Not a Phone-y Addiction: How Social Media Hurts Teens

Based on “The Social Dilemma” featured on Netflix. To learn more, visit January 26, 2020, a new documentary was released on Netflix, “The Social Dilemma,” with the purpose of bringing awareness to something we mindlessly use, or rather are used by, on a daily basis; the corporate social media platforms. The main point of this netflix documentary is the following; the more addicted the users, the more profit the technological companies make. Therefore, the tech companies keep getting more efficient at manipulating their users. Essentially, those companies take advantage of psychological weaknesses of the human mind. 

“There are only two industries that call their customers ‘users’: illegal drugs and software.””

— Edward Tuftle

Based on the movie, “The Social Dilemma.” Visit for more info.

The documentary highlights the effect of social media on, perhaps the most vulnerable, teenagers. An average teenager spends over seven hours on their phone everyday. This statistic was confirmed by a poll conducted, concerning Panther Creek students. The majority reported to spend more than six hours on their phone each day. The average time keeps increasing, as technology continues to advance in strengthening people’s addiction to their advice. The mobile phone was only around for 37 years, meaning that for most of human existence, phones were not a part of our everyday life. Today, most students reported that they could only go for up to two days without their phone. While most students reported to never check their phone during family dinner, an overwhelming majority reported to check their phone about every five minutes in school.

We conducted interviews with Panther Creek students to learn more about their relationship with their devices. When asked a student how many times she picks up her phone in a day, she responded, “Probably like a hundred.” When asked, “What do you think your average screen time is?” the student answered “Seven hours, six hours, something like that.” In reality, his average daily screen time amounted to over eight hours. When asked another student, “Would you consider yourself addicted to your phone?” She answered, “yeah, kind off. I need my phone to, like, talk to my friends and it’s like entertainment so I don’t know what I would do without it.”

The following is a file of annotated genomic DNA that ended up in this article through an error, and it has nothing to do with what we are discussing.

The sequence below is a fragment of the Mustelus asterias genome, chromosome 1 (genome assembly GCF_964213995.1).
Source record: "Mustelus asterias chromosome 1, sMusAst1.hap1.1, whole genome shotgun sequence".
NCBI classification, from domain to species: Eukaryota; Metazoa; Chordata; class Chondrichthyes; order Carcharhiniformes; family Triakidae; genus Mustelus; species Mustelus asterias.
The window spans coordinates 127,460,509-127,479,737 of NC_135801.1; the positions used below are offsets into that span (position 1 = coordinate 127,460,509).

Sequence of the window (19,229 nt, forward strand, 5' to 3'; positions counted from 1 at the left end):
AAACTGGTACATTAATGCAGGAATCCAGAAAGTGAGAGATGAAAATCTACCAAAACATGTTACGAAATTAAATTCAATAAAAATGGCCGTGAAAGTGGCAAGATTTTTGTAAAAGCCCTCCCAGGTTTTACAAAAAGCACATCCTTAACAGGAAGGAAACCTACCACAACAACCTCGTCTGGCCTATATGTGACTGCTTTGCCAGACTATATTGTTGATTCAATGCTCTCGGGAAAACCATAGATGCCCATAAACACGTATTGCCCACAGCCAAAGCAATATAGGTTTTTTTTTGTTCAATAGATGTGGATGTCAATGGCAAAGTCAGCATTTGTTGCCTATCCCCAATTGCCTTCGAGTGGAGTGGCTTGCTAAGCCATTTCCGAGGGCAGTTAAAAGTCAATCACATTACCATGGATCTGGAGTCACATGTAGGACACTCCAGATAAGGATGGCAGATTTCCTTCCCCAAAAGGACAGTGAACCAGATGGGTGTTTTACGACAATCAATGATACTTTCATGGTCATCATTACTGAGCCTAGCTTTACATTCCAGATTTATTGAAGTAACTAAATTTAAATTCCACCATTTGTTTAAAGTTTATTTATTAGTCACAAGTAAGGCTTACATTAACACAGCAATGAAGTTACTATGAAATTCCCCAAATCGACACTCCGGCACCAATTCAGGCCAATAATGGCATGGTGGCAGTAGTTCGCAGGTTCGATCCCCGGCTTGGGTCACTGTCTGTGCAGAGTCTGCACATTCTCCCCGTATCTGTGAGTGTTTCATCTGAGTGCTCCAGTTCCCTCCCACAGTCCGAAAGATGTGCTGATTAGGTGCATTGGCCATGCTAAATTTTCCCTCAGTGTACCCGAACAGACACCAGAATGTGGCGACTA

The important question is, Why is all this an issue? Research has shown a strong correlation between the usage of social media and an increase in depression rates, especially among young adults. According to a 5,000 person study conducted by the American Journal of Epidemiology, higher social media use correlated with self-reported declines in mental and physical health and life satisfaction. 

          There is more misinformation on social media than ever before in history. According to the New York Times, “the # of countries with political disinformation campaigns on social media doubled in the past 2 years.” According to the documentary, on Twitter, fake news spreads six times faster than true news. 

          The world is said to be more divided than it has ever been in history. People have shown to become more extreme with their views with social media usage. According to an internal Facebook report of 2018, 64% of the people who joined extremist groups on Facebook did so because the algorithms steered them there.

          So what is the solution to this issue? According to the documentary, it is best to limit or eliminate our social media usage. The audience is also encouraged to talk about the information  mentioned in the documentary, as increased awareness and public pressure may be the only way to bring change and urge the social media platforms for more humane technology.